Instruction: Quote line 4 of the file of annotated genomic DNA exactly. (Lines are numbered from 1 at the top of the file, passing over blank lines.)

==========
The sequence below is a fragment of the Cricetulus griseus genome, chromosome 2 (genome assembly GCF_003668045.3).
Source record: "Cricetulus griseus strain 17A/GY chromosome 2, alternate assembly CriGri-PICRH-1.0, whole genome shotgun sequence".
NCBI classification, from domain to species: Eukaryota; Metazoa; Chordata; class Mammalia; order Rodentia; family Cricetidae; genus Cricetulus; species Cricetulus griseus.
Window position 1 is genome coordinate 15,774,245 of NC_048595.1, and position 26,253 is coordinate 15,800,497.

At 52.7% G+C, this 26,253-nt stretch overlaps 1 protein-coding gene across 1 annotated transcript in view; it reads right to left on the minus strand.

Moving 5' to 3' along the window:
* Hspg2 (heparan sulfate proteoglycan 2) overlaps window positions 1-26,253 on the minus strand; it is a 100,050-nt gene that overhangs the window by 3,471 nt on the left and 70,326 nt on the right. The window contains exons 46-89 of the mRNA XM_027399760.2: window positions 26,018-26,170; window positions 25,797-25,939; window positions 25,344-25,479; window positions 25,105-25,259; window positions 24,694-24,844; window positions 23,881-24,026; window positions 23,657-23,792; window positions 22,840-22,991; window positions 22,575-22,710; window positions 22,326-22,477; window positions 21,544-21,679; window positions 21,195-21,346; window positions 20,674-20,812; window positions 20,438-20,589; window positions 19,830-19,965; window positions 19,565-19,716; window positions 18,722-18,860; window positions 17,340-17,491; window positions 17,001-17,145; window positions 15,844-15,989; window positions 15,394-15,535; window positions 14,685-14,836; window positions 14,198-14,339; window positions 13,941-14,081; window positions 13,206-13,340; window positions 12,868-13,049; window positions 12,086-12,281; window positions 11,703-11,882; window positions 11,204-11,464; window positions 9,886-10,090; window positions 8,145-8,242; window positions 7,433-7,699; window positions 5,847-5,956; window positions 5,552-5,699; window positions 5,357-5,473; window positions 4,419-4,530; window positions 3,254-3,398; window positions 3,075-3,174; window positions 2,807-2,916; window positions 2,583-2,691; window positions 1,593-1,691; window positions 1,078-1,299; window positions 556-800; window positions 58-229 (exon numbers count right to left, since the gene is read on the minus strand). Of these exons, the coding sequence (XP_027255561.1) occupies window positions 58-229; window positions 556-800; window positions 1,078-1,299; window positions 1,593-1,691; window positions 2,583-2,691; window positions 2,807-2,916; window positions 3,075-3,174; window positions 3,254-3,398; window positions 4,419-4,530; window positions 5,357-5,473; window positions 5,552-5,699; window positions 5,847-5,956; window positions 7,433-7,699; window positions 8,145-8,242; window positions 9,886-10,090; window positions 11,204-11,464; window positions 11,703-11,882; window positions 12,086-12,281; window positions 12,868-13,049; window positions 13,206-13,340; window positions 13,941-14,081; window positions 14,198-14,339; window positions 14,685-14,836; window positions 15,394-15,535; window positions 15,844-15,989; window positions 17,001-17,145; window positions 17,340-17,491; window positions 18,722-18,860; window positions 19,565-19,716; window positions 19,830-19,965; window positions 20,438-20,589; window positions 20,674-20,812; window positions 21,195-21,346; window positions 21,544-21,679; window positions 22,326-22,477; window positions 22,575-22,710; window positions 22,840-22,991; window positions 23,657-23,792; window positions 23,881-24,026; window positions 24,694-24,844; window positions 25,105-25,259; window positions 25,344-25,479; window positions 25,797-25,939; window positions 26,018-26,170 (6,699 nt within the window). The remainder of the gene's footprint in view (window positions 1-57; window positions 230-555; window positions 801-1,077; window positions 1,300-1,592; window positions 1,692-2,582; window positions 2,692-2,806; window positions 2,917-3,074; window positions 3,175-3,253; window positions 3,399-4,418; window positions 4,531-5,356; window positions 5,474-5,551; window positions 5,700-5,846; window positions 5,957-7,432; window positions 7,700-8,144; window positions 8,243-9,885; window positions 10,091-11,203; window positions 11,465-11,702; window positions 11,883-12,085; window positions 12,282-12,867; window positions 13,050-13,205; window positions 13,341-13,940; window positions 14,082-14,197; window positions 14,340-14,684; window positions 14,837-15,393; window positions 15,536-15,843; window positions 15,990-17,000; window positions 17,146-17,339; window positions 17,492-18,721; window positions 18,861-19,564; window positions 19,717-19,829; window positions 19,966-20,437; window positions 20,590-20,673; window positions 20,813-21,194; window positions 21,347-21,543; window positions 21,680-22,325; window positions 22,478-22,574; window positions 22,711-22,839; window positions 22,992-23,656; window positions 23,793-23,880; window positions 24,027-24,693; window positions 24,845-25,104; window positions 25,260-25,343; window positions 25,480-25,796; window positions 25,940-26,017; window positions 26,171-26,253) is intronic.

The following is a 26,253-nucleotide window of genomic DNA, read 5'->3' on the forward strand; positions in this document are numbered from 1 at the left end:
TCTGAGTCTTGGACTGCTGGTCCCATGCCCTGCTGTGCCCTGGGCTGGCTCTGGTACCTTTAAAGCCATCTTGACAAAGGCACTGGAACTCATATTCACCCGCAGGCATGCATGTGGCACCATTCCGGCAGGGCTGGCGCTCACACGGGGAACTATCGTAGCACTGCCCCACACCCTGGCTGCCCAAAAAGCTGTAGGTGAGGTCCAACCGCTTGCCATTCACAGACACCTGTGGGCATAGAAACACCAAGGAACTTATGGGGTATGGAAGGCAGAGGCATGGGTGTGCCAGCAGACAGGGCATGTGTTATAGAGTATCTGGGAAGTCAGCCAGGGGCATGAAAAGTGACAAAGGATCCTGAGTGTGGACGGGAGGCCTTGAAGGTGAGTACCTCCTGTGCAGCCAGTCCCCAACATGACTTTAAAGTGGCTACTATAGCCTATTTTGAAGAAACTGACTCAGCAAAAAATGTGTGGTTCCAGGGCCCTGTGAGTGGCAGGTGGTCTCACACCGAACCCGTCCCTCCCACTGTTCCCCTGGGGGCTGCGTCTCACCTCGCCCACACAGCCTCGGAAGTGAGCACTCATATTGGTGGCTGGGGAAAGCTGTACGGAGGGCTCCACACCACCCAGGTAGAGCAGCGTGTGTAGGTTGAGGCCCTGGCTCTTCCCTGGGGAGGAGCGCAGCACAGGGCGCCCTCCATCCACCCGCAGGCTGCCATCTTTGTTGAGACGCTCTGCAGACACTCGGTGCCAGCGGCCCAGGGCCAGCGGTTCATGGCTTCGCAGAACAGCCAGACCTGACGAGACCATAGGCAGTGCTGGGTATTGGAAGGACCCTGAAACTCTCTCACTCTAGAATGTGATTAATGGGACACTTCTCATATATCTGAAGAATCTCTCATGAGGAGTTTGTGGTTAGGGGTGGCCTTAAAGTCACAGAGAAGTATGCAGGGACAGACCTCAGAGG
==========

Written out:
Window position 1 is genome coordinate 15,774,245 of NC_048595.1, and position 26,253 is coordinate 15,800,497.